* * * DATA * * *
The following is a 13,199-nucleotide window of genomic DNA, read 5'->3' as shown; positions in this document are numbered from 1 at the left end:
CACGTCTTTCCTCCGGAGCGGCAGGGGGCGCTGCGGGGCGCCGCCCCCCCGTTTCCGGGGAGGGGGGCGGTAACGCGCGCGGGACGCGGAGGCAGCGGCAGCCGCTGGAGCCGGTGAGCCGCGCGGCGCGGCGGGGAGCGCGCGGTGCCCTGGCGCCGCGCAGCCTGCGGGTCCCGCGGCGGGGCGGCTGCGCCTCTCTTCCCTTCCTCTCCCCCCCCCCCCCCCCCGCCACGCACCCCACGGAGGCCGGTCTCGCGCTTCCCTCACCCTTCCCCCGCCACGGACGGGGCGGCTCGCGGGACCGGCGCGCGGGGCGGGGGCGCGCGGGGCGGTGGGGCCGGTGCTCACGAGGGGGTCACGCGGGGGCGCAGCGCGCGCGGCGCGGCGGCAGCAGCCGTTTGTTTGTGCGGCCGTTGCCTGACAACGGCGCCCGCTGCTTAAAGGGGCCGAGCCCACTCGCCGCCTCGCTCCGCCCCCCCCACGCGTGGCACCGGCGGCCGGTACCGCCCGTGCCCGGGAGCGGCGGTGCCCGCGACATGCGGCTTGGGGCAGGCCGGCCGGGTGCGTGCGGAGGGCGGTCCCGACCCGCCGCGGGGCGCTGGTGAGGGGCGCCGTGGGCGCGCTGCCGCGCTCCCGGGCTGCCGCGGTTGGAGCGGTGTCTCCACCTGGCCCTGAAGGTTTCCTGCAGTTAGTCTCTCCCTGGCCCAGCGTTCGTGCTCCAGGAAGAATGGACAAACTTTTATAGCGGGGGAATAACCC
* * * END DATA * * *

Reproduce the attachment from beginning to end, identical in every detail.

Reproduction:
The following is a 13,199-nucleotide window of genomic DNA, read 5'->3' as shown; positions in this document are numbered from 1 at the left end:
CACGTCTTTCCTCCGGAGCGGCAGGGGGCGCTGCGGGGCGCCGCCCCCCCGTTTCCGGGGAGGGGGGCGGTAACGCGCGCGGGACGCGGAGGCAGCGGCAGCCGCTGGAGCCGGTGAGCCGCGCGGCGCGGCGGGGAGCGCGCGGTGCCCTGGCGCCGCGCAGCCTGCGGGTCCCGCGGCGGGGCGGCTGCGCCTCTCTTCCCTTCCTCTCCCCCCCCCCCCCCCCCGCCACGCACCCCACGGAGGCCGGTCTCGCGCTTCCCTCACCCTTCCCCCGCCACGGACGGGGCGGCTCGCGGGACCGGCGCGCGGGGCGGGGGCGCGCGGGGCGGTGGGGCCGGTGCTCACGAGGGGGTCACGCGGGGGCGCAGCGCGCGCGGCGCGGCGGCAGCAGCCGTTTGTTTGTGCGGCCGTTGCCTGACAACGGCGCCCGCTGCTTAAAGGGGCCGAGCCCACTCGCCGCCTCGCTCCGCCCCCCCCACGCGTGGCACCGGCGGCCGGTACCGCCCGTGCCCGGGAGCGGCGGTGCCCGCGACATGCGGCTTGGGGCAGGCCGGCCGGGTGCGTGCGGAGGGCGGTCCCGACCCGCCGCGGGGCGCTGGTGAGGGGCGCCGTGGGCGCGCTGCCGCGCTCCCGGGCTGCCGCGGTTGGAGCGGTGTCTCCACCTGGCCCTGAAGGTTTCCTGCAGTTAGTCTCTCCCTGGCCCAGCGTTCGTGCTCCAGGAAGAATGGACAAACTTTTATAGCGGGGGAATAACCC